A Little White Secret

Q: When does a little secret actually become a lie? A: When you start modifying your life because of it.

This is a hard subject to tackle. It’s hard to hear about it. It’s awkward to talk about. But it’s important. I am beyond the open pain and agony of reliving it. I am no longer in the victim role. But it has taken years…over 20 years in fact. And I feel like talking about it because I know I am not alone. The fact is that if you are a woman reading this post, 1 out of every 4 of you has experienced it.

The four letter word that took me almost 20 years to say out loud is…rape. It is such a very, very ugly word. Even now, I feel like using a pot holder or a pair of tongs to dangle it out away from my line of vision. I am going to talk about this tonight because for some reason it is on my heart. Maybe because I made the mistake of watching grown up TV for once in a long time a few nights ago and I caught an episode of a show called The Secret Lives of Women and it hit home pretty hard. The episode was all about this. And I am very thankful to say that as I watched, I didn’t have flash backs and didn’t feel sorry for myself. I realized that I really am no longer a victim held captive or defined by this event.

The show was informative, helpful, and shed a lot of light into some of the poorer decisions I have made in my life. It made sense of some of the self destructive times in my life where I think I was literally trying to slowly kill myself or at least wishing to die…because I felt dead inside anyway.

At least a good 10 years if not more of my life was spent in this dark, destructive phase. I felt disengaged in my own life…unconnected…and like I was just watching my own life happen in some out of body-like experience. I didn’t feel like I was living it. I felt completely out of control of my circumstances, fate, path, and future. I felt very much like a pin ball…just being bounced around to where ever I got tossed or spanked around to (This may have been elevated for me because of growing up with a mentally unstable mother).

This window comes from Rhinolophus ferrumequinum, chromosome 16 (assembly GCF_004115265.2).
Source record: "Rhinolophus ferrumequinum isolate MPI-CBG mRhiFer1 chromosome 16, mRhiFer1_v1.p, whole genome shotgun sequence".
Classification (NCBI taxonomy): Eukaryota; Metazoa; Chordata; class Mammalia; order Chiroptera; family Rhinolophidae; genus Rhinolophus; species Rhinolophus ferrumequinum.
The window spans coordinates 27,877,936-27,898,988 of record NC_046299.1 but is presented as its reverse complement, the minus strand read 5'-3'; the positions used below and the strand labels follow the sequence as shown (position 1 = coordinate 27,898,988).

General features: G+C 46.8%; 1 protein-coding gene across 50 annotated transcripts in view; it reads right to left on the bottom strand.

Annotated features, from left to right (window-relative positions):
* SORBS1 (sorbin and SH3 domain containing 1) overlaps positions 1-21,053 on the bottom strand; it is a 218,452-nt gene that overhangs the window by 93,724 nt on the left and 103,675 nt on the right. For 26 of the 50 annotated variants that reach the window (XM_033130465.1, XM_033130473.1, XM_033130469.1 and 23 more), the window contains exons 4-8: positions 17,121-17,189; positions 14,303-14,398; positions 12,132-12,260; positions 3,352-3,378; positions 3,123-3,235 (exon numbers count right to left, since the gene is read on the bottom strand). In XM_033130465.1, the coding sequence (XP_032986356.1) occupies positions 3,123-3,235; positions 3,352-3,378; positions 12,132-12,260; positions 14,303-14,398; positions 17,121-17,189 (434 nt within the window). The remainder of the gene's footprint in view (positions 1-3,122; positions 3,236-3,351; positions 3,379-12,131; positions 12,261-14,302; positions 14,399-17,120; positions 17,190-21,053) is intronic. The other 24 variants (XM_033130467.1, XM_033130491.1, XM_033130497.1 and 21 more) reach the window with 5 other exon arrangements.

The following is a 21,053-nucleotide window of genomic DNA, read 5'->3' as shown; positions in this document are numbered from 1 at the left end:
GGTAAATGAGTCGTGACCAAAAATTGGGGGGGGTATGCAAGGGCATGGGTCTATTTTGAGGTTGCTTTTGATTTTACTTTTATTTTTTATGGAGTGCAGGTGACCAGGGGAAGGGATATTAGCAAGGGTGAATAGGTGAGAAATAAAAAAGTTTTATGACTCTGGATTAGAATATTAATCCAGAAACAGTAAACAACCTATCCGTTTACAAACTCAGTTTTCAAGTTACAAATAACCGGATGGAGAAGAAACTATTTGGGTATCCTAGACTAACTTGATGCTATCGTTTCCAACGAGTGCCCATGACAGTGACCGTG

I don’t feel the need to get into the details of my experience. That is not the point here. But I can say it was brutal, devastating – like all other horrible rapes happening even now as you read this (about 2 a minute). And I will say I was between 13 and 15 somewhere between my freshman and sophomore year of HS. I think this is important. As a mom, an aunt, a friend of my friends girls…I want to be very aware because most do happen between 13 and 30. However, I think being overly afraid of anything or living in constant fear is not a good thing either. This is not a scare tactic – or a call for panic. It’s just me blogging out my guts.

So, I lived alone with my little secret. Soon, I found my secret needed to be fed. It needed some attention and some sympathy. But I couldn’t find the words or time or way to tell anyone about it, so my secret became angry…and my secret starting feeding off of me. It had already consumed any innocence that had remained at that age the very moment that it happened, so it started eating what was left of me…my self esteem, self worth, my dreams, my hopes, and my relationships.

My secret wanted me all to itself. My secret lied to me. It told me that it was all my fault and that I deserved what had happened. And since I was no longer the virgin that I had still wanted to be my secret helped me seek out people who would treat me like I felt I deserved to be treated, which led to more incidents and abuse, which made my secret get even bigger. Soon my secret was bigger than me. It almost claimed me.

But I am still here. And I am blogging this because I don’t have any more secrets. My secret was revealed during the court hearing at my first divorce. My husband wrote in a long, detailed affidavit, all about my secret that I had decided to tell him about…an affidavit that my own father read. This is how my dad found out about my secret. Right there in the county office. I had finally trusted someone enough to tell someone about my secret and it was used against me. It was used as an excuse to abandon me. It was thrown under the all encompassing “irreconcilable differences”.

But I know it wasn’t the rape itself. It was all the anger, depression, separation, sexual inhibitions, confusion, physical and emotional distance that the rape had caused because it was left unaddressed. I had let it become a full blown infection in my life because I never treated it.